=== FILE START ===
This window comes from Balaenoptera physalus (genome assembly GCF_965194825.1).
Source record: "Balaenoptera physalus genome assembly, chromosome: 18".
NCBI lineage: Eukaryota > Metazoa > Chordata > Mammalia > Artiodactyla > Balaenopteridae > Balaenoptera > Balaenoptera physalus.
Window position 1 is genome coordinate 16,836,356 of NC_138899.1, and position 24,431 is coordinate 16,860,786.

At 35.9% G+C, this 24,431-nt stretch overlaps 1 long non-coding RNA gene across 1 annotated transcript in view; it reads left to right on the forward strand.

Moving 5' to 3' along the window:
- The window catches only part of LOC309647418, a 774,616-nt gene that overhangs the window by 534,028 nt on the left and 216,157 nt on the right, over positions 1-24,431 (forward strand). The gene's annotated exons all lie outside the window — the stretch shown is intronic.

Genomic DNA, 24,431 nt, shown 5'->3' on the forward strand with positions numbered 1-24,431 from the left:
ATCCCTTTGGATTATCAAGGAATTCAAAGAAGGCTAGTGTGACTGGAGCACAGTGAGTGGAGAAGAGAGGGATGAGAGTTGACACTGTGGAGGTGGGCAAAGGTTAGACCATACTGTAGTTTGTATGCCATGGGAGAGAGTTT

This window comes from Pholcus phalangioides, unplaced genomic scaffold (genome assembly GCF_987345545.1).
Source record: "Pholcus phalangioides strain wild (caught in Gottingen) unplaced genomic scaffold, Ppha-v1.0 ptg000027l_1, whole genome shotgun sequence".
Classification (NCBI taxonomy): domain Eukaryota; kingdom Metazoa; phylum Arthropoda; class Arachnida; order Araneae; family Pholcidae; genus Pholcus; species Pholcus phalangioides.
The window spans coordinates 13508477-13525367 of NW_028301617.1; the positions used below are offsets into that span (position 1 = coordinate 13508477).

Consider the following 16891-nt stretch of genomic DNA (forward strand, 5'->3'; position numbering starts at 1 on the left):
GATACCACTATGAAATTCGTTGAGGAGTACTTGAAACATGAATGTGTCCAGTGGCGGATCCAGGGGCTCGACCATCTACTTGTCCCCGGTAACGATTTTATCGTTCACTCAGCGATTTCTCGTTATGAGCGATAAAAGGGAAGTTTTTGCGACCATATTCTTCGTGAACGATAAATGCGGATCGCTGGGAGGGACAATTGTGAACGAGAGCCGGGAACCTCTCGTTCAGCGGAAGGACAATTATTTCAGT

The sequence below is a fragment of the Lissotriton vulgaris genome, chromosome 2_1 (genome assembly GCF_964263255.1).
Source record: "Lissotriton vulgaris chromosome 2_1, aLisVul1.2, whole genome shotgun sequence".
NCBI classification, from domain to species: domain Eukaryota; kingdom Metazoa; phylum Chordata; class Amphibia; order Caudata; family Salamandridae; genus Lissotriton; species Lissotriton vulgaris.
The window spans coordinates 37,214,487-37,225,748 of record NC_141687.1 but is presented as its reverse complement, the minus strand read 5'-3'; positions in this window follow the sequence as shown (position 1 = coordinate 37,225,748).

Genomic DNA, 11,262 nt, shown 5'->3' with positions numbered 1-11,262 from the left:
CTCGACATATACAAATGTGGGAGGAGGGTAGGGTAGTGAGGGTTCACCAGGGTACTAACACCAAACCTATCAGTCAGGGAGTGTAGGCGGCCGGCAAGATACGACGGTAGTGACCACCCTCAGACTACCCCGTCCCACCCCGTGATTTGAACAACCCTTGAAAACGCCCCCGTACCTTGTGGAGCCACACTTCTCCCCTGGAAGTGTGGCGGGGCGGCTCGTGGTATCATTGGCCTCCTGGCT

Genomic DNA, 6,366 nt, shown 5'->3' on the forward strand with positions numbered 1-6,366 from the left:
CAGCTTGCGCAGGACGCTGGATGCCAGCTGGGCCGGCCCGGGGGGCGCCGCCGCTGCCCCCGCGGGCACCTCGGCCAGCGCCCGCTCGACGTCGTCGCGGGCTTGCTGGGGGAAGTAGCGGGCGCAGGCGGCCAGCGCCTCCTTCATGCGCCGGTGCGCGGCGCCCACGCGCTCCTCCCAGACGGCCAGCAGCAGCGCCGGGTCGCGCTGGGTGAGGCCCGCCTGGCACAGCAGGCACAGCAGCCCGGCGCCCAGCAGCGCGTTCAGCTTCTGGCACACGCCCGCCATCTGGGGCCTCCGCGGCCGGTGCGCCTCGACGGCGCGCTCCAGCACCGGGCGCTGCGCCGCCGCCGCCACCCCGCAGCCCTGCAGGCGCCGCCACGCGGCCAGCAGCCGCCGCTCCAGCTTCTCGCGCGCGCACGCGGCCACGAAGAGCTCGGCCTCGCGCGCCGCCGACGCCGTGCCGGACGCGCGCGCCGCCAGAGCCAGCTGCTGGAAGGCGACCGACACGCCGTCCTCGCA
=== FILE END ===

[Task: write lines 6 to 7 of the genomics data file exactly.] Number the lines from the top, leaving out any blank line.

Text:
Moving 5' to 3' along the window:
- The window catches only part of LOC309647418, a 774,616-nt gene that overhangs the window by 534,028 nt on the left and 216,157 nt on the right, over positions 1-24,431 (forward strand). The gene's annotated exons all lie outside the window — the stretch shown is intronic.